Beyond Grateful


Up your gratitude with informative thank yous

Up your gratitude with informative thank yous

By Laura Sundstrom

At Vantage, we believe that evaluation is only as good as the learning it sparks. And that’s learning for both you and your participants. Informative thank yous are one of the easiest ways you can change the way that you and your participants engage with evaluation. They go beyond thanking the people who participated in your evaluation efforts, and share what you learned and the tweaks or shifts you plan to make as a result, closing the feedback loop. There are four main benefits to informative thank yous.

Keep your participants informed on how you are using their data. The data you collected as part of your evaluation efforts really belongs to the people that provided it. You have an imperative to let them know how you are actually using their data.

Build and maintain positive relationships with your participants. The type of transparency that comes with using informative thank yous shows participants that you appreciate them and their insights. Evaluation is an extension of your programming. Your participants are not going to distinguish between evaluation and your program. The way you approach and work with your participants in your program should also be reflected in your evaluation efforts.

Encourage participation in future evaluation efforts. We always recommend sending informative thank yous to everyone you invited to participate in your evaluation efforts, not just the people who actually participated. So often, people are used to taking surveys or giving their insight and then never hearing anything about how it was used or what changed. And then they get discouraged from participating in the future. But if your participants see that you actually use the information and insights that they share with you, they will be more likely to provide it in the future, even if they didn’t participate this time.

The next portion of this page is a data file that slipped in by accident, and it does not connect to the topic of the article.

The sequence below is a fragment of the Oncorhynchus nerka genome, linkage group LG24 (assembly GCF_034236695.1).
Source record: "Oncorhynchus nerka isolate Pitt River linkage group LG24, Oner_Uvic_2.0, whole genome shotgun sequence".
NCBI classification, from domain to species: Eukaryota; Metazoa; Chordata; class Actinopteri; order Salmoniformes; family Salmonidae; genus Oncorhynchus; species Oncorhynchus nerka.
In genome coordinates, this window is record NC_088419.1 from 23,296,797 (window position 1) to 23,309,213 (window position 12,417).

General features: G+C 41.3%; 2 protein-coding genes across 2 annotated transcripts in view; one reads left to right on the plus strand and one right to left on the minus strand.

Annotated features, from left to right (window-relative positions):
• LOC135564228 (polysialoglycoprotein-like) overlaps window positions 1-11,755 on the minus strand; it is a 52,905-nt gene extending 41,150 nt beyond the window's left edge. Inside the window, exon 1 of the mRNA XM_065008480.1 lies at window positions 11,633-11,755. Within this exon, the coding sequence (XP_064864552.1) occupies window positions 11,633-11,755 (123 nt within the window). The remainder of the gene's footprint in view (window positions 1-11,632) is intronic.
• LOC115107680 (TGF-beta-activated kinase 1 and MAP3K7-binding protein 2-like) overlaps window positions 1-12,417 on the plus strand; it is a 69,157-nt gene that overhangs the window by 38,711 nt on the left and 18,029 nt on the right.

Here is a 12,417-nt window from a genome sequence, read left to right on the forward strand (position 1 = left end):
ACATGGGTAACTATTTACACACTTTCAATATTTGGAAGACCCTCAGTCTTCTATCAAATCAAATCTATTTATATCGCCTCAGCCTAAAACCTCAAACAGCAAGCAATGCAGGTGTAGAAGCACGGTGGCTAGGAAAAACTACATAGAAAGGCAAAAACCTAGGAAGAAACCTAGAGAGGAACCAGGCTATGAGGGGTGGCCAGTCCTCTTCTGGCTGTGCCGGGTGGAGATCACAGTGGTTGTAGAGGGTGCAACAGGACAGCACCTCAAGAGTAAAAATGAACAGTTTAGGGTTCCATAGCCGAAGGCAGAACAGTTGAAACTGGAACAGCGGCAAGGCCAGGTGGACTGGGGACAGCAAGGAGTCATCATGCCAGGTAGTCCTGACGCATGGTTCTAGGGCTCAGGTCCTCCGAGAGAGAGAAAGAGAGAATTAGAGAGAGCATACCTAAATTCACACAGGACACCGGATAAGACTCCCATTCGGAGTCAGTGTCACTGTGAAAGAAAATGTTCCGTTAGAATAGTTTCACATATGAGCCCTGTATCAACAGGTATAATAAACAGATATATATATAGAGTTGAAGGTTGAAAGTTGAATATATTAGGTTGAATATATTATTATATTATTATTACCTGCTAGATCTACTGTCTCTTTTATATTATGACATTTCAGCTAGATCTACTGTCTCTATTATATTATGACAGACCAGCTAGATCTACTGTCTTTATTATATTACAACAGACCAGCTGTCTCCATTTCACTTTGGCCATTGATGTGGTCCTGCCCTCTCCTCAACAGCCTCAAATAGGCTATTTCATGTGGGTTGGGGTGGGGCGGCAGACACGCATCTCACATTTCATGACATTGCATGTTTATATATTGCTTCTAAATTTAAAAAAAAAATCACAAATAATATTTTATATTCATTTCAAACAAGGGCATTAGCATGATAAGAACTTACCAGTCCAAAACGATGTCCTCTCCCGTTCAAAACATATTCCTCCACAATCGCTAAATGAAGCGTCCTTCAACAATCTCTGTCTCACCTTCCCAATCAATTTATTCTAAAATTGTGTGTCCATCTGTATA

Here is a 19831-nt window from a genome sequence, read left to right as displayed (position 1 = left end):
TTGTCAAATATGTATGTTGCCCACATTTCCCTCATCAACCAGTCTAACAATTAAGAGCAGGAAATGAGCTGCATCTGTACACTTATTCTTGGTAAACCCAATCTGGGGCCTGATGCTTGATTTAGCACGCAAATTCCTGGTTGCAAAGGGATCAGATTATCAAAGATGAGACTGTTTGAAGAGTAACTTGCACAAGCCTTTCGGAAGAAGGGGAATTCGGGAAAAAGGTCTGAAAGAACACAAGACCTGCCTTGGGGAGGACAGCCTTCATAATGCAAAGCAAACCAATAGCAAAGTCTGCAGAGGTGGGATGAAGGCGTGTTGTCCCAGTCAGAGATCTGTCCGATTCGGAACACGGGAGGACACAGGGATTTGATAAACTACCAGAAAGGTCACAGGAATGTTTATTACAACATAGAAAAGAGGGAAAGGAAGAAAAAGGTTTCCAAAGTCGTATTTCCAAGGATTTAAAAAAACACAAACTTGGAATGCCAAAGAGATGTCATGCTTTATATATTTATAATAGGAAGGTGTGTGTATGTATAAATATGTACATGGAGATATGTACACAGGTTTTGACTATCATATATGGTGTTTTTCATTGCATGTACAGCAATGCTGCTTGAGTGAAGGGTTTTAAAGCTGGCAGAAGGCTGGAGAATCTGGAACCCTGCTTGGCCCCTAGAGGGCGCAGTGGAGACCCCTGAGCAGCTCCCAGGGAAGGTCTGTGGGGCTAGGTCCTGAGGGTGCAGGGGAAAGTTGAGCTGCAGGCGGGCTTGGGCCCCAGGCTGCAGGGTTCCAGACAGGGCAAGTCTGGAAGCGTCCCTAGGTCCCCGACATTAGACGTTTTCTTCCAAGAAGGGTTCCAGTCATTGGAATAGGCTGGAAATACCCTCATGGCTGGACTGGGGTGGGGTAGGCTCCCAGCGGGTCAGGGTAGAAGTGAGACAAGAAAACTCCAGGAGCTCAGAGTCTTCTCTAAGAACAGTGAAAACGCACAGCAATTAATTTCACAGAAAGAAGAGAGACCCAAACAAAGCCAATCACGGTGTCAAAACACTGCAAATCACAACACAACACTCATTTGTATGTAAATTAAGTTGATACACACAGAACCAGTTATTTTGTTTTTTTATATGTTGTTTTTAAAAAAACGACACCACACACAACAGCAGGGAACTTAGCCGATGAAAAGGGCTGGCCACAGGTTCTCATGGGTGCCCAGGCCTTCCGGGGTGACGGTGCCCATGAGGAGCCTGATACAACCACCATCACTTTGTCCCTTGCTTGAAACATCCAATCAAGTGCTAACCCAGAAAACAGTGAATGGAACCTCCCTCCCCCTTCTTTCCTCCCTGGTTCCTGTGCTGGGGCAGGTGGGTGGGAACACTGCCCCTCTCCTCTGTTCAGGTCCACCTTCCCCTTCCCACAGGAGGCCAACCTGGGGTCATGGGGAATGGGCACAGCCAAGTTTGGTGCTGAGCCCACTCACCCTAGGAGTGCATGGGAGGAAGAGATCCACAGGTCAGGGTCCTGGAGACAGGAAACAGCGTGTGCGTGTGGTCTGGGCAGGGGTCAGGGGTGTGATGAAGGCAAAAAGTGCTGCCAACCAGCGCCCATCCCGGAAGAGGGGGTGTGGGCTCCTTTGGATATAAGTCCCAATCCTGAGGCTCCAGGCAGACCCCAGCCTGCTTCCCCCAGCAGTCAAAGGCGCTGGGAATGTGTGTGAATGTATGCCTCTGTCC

So often, people are used to taking surveys or giving their insight and then never hearing anything about how it was used or what changed.

Get even more feedback. Informative thank yous provide another opportunity for participants to share their perspectives. There have been times when I have seen program participants who did not participate in the evaluation respond to informative thank yous sharing their perspective on the learnings shared. Closing the feedback loop using an informative thank you can give you a more complete picture of what is happening.

So how do you craft an informative thank you?

It’s simple! First, you have to figure out what you learned from your evaluation efforts internally - what does the data say and mean? After you have had time to reflect on the findings from your evaluation efforts, identify a handful (3-5 depending on your evaluation efforts is a good rule of thumb) of your biggest learnings that can be distilled into bullet points. Then prepare the informative thank you!

You don’t have to summarize everything you learned, or include particularly negative or outlying feedback. You just want to let your participants know that you heard them, you appreciate them, and you are using their insight to improve the services they receive. Authentically thank your participants for sharing their insights. Be friendly and engaging.

What does it look like in action? Last year, we worked with the Denver Metro Chamber of Commerce on their annual survey to members. At the end of that project, we encouraged their President and CEO to use an informative thank you to close the feedback loop with members. Not only did this encourage the Chamber to reflect internally on the most important learnings, but they also received a ton of positive feedback on their transparency and evaluation efforts and further engaged their members in providing feedback. Take a look at their informative thank you to see what they did!


Laura Sundstrom, MSW | Evaluator

Laura specializes in building evaluation capacity, helping clients understand the “why” behind evaluation tasks, and leaves an impressive trail of evaluation skills wherever she goes.

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